Department of Computer Science and Engineering
University of California, San Diego
"Conservation Cores: Architectures for a Future of Dark Silicon"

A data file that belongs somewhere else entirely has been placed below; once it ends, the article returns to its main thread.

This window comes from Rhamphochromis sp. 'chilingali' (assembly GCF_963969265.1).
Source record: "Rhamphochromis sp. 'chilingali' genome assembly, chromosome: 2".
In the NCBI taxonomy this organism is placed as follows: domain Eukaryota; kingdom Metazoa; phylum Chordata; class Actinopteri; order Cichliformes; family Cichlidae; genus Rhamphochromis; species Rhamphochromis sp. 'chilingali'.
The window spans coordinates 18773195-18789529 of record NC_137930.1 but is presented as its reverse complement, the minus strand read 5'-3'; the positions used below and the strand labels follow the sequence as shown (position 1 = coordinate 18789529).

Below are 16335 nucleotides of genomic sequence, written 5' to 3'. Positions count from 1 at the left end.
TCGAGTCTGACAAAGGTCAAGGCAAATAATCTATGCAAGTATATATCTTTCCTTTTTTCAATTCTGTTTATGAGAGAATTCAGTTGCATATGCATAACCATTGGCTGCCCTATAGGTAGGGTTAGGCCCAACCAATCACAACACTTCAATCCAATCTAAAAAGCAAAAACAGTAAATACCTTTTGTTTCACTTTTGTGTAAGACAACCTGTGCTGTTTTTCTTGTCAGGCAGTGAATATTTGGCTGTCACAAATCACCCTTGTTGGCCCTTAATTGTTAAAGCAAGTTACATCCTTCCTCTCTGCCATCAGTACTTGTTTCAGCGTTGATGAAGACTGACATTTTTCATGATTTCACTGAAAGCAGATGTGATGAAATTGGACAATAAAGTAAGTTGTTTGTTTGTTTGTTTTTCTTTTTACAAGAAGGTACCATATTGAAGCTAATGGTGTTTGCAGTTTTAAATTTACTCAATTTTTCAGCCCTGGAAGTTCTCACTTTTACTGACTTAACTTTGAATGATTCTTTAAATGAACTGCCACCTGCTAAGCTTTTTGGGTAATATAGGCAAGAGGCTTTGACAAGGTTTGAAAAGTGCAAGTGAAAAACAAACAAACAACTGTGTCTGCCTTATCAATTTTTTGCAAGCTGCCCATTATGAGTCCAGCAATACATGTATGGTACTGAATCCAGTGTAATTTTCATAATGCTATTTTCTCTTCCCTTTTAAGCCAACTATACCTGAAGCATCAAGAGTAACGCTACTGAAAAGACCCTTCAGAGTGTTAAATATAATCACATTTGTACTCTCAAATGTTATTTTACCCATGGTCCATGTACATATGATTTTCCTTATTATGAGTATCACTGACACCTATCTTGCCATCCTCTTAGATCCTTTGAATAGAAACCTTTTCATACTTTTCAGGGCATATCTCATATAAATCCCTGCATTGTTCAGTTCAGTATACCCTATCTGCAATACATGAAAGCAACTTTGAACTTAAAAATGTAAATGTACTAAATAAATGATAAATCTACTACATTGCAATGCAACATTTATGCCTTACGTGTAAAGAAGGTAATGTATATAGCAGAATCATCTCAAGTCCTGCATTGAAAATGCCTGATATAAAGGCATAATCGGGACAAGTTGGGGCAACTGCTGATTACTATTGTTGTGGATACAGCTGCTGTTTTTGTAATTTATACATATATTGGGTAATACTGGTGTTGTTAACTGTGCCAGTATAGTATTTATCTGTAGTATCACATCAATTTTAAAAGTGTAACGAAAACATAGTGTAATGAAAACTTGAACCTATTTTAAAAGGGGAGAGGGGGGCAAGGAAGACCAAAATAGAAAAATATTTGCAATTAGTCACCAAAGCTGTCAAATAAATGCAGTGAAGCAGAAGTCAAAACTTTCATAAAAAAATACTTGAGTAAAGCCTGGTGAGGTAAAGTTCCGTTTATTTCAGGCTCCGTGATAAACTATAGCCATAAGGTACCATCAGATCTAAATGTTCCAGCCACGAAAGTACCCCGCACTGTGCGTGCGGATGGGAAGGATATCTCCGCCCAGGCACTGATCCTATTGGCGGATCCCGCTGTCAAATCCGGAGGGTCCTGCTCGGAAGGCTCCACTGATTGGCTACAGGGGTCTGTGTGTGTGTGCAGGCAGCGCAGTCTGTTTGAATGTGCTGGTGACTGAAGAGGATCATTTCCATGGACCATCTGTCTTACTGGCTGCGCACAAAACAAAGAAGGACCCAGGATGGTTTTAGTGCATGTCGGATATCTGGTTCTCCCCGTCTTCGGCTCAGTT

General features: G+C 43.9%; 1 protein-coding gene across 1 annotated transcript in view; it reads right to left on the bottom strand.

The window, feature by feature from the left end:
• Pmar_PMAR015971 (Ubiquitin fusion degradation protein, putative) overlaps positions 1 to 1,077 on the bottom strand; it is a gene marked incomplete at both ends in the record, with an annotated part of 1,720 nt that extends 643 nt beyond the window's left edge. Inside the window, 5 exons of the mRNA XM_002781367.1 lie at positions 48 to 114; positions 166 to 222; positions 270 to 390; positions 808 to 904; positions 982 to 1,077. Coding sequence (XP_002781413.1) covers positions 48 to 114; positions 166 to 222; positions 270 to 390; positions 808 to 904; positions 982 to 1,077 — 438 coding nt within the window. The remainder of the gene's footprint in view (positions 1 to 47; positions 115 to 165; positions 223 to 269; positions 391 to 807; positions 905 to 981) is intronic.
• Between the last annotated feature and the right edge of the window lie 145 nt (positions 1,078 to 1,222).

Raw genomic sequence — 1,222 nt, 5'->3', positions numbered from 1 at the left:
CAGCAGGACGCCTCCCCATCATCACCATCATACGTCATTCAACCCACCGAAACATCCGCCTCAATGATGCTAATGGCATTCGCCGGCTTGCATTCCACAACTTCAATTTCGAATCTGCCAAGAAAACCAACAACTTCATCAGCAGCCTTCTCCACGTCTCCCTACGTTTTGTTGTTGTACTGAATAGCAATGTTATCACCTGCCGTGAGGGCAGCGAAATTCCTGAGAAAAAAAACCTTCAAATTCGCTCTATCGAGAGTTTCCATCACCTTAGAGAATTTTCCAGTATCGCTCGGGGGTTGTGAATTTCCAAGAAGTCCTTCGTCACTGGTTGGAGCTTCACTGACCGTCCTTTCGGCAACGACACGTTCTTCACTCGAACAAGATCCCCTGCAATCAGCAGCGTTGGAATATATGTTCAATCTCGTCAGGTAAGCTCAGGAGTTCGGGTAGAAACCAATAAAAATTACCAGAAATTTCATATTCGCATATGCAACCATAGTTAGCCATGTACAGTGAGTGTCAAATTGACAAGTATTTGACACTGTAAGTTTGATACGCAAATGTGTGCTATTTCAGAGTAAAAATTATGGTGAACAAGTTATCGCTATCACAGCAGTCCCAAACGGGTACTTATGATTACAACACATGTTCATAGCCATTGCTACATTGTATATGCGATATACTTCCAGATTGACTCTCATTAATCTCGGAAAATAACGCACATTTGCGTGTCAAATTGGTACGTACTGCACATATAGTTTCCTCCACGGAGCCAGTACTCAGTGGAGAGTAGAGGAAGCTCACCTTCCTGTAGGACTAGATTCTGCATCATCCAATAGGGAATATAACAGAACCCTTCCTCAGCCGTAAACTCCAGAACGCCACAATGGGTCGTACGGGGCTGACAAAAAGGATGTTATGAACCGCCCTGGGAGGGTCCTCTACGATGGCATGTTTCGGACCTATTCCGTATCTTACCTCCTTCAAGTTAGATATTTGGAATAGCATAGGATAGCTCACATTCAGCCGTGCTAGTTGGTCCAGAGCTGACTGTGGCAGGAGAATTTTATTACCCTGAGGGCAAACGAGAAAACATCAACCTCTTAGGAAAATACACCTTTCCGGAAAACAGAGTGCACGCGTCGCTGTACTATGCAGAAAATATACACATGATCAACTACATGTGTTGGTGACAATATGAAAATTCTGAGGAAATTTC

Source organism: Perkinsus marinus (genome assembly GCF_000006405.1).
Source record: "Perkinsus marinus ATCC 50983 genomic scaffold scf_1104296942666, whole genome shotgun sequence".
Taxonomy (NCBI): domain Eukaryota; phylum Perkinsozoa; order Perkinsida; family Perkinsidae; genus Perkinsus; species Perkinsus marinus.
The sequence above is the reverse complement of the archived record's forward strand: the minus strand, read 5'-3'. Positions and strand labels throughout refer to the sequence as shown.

Concerns over leakage currents have moved us out of the classical CMOS scaling regime. Although the number of available transistors continues to rise, their switching power no longer declines commensurately. Meanwhile, power budgets remain fixed due to practical limitations on cooling or battery life. Thus, we now face a Utilization Wall: For a given power and area budget, an exponentially decreasing fraction of the available transistors can be simultaneously switched at full frequency, giving rise to the phenomenon of dark silicon. My recent work has focused on a class of automatically-generated energy-reducing coprocessors, called conservation cores (C-Cores), as a means of surmounting the Utilization Wall’s most pressing challenges. We have constructed C-Cores that improve EDP by more than 10x over an efficient, in-order core. In this talk, I will characterize the Utilization Wall, discuss the origins and implications of the growing phenomenon of dark silicon, and show how we can design new, aggressively heterogeneous architectures to manage and exploit the growth of dark silicon.